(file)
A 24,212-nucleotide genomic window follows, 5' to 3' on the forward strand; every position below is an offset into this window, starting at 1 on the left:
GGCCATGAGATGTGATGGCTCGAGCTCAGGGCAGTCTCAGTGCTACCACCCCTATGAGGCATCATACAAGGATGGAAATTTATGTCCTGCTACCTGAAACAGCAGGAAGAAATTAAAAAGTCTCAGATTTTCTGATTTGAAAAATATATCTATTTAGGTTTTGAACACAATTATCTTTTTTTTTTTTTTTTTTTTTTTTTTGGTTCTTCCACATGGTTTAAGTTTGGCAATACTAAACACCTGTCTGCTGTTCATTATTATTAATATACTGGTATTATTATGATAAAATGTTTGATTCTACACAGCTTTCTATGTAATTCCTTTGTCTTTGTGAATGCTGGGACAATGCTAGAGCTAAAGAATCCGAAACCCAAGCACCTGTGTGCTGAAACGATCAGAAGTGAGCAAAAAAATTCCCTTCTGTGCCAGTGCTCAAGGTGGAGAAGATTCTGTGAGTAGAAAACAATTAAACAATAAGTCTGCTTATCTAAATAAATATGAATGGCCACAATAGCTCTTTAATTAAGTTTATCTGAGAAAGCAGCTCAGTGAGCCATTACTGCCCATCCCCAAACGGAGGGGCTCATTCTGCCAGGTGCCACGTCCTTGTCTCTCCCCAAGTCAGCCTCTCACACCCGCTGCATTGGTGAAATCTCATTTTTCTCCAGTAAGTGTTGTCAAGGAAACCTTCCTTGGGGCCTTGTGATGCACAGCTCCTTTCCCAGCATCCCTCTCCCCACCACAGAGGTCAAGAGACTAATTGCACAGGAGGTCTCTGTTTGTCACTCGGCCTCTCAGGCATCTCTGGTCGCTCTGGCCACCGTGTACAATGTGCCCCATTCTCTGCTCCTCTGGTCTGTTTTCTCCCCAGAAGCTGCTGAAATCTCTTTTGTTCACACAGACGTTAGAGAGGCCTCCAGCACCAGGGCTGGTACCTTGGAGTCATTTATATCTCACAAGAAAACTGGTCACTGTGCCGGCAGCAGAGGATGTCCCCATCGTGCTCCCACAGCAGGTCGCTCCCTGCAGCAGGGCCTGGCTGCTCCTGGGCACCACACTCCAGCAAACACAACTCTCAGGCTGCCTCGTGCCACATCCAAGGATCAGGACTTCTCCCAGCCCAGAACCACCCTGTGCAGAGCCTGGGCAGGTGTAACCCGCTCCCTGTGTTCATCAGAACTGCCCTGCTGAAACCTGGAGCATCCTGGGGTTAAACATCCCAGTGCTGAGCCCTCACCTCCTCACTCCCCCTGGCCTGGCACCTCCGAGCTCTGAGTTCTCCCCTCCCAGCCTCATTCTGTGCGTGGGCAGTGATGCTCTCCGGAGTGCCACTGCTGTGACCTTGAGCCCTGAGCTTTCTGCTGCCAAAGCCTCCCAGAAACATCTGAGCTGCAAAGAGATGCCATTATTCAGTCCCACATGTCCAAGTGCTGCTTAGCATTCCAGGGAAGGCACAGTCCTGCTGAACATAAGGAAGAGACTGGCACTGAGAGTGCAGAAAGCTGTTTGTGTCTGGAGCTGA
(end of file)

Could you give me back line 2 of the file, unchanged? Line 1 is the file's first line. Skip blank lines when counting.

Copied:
GGCCATGAGATGTGATGGCTCGAGCTCAGGGCAGTCTCAGTGCTACCACCCCTATGAGGCATCATACAAGGATGGAAATTTATGTCCTGCTACCTGAAACAGCAGGAAGAAATTAAAAAGTCTCAGATTTTCTGATTTGAAAAATATATCTATTTAGGTTTTGAACACAATTATCTTTTTTTTTTTTTTTTTTTTTTTTTTGGTTCTTCCACATGGTTTAAGTTTGGCAATACTAAACACCTGTCTGCTGTTCATTATTATTAATATACTGGTATTATTATGATAAAATGTTTGATTCTACACAGCTTTCTATGTAATTCCTTTGTCTTTGTGAATGCTGGGACAATGCTAGAGCTAAAGAATCCGAAACCCAAGCACCTGTGTGCTGAAACGATCAGAAGTGAGCAAAAAAATTCCCTTCTGTGCCAGTGCTCAAGGTGGAGAAGATTCTGTGAGTAGAAAACAATTAAACAATAAGTCTGCTTATCTAAATAAATATGAATGGCCACAATAGCTCTTTAATTAAGTTTATCTGAGAAAGCAGCTCAGTGAGCCATTACTGCCCATCCCCAAACGGAGGGGCTCATTCTGCCAGGTGCCACGTCCTTGTCTCTCCCCAAGTCAGCCTCTCACACCCGCTGCATTGGTGAAATCTCATTTTTCTCCAGTAAGTGTTGTCAAGGAAACCTTCCTTGGGGCCTTGTGATGCACAGCTCCTTTCCCAGCATCCCTCTCCCCACCACAGAGGTCAAGAGACTAATTGCACAGGAGGTCTCTGTTTGTCACTCGGCCTCTCAGGCATCTCTGGTCGCTCTGGCCACCGTGTACAATGTGCCCCATTCTCTGCTCCTCTGGTCTGTTTTCTCCCCAGAAGCTGCTGAAATCTCTTTTGTTCACACAGACGTTAGAGAGGCCTCCAGCACCAGGGCTGGTACCTTGGAGTCATTTATATCTCACAAGAAAACTGGTCACTGTGCCGGCAGCAGAGGATGTCCCCATCGTGCTCCCACAGCAGGTCGCTCCCTGCAGCAGGGCCTGGCTGCTCCTGGGCACCACACTCCAGCAAACACAACTCTCAGGCTGCCTCGTGCCACATCCAAGGATCAGGACTTCTCCCAGCCCAGAACCACCCTGTGCAGAGCCTGGGCAGGTGTAACCCGCTCCCTGTGTTCATCAGAACTGCCCTGCTGAAACCTGGAGCATCCTGGGGTTAAACATCCCAGTGCTGAGCCCTCACCTCCTCACTCCCCCTGGCCTGGCACCTCCGAGCTCTGAGTTCTCCCCTCCCAGCCTCATTCTGTGCGTGGGCAGTGATGCTCTCCGGAGTGCCACTGCTGTGACCTTGAGCCCTGAGCTTTCTGCTGCCAAAGCCTCCCAGAAACATCTGAGCTGCAAAGAGATGCCATTATTCAGTCCCACATGTCCAAGTGCTGCTTAGCATTCCAGGGAAGGCACAGTCCTGCTGAACATAAGGAAGAGACTGGCACTGAGAGTGCAGAAAGCTGTTTGTGTCTGGAGCTGA